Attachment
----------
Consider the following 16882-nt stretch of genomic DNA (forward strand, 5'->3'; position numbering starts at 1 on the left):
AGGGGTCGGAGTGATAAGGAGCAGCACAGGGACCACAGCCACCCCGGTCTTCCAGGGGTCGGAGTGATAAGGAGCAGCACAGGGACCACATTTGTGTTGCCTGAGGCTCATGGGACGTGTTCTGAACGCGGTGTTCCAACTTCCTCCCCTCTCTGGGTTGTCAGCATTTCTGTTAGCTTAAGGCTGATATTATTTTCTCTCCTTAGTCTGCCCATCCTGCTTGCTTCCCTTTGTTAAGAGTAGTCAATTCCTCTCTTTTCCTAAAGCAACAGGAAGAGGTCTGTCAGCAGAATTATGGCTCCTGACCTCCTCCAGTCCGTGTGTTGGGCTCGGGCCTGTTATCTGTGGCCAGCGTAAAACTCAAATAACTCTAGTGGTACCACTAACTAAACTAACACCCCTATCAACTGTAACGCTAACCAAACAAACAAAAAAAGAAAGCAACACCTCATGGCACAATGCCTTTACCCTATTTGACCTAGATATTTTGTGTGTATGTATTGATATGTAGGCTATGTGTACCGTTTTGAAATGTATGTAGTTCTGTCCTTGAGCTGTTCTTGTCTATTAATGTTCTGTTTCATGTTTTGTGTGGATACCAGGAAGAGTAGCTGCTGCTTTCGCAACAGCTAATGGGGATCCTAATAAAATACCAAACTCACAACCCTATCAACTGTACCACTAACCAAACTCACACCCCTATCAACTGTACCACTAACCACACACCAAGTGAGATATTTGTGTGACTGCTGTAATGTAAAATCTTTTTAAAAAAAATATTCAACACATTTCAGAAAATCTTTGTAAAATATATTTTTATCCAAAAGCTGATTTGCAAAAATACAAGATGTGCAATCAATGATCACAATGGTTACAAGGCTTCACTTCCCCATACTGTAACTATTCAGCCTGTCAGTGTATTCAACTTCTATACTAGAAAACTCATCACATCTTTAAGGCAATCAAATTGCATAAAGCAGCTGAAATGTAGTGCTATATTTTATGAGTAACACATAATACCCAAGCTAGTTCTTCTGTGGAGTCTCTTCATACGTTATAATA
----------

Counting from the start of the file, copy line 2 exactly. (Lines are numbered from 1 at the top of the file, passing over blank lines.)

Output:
AGGGGTCGGAGTGATAAGGAGCAGCACAGGGACCACAGCCACCCCGGTCTTCCAGGGGTCGGAGTGATAAGGAGCAGCACAGGGACCACATTTGTGTTGCCTGAGGCTCATGGGACGTGTTCTGAACGCGGTGTTCCAACTTCCTCCCCTCTCTGGGTTGTCAGCATTTCTGTTAGCTTAAGGCTGATATTATTTTCTCTCCTTAGTCTGCCCATCCTGCTTGCTTCCCTTTGTTAAGAGTAGTCAATTCCTCTCTTTTCCTAAAGCAACAGGAAGAGGTCTGTCAGCAGAATTATGGCTCCTGACCTCCTCCAGTCCGTGTGTTGGGCTCGGGCCTGTTATCTGTGGCCAGCGTAAAACTCAAATAACTCTAGTGGTACCACTAACTAAACTAACACCCCTATCAACTGTAACGCTAACCAAACAAACAAAAAAAGAAAGCAACACCTCATGGCACAATGCCTTTACCCTATTTGACCTAGATATTTTGTGTGTATGTATTGATATGTAGGCTATGTGTACCGTTTTGAAATGTATGTAGTTCTGTCCTTGAGCTGTTCTTGTCTATTAATGTTCTGTTTCATGTTTTGTGTGGATACCAGGAAGAGTAGCTGCTGCTTTCGCAACAGCTAATGGGGATCCTAATAAAATACCAAACTCACAACCCTATCAACTGTACCACTAACCAAACTCACACCCCTATCAACTGTACCACTAACCACACACCAAGTGAGATATTTGTGTGACTGCTGTAATGTAAAATCTTTTTAAAAAAAATATTCAACACATTTCAGAAAATCTTTGTAAAATATATTTTTATCCAAAAGCTGATTTGCAAAAATACAAGATGTGCAATCAATGATCACAATGGTTACAAGGCTTCACTTCCCCATACTGTAACTATTCAGCCTGTCAGTGTATTCAACTTCTATACTAGAAAACTCATCACATCTTTAAGGCAATCAAATTGCATAAAGCAGCTGAAATGTAGTGCTATATTTTATGAGTAACACATAATACCCAAGCTAGTTCTTCTGTGGAGTCTCTTCATACGTTATAATA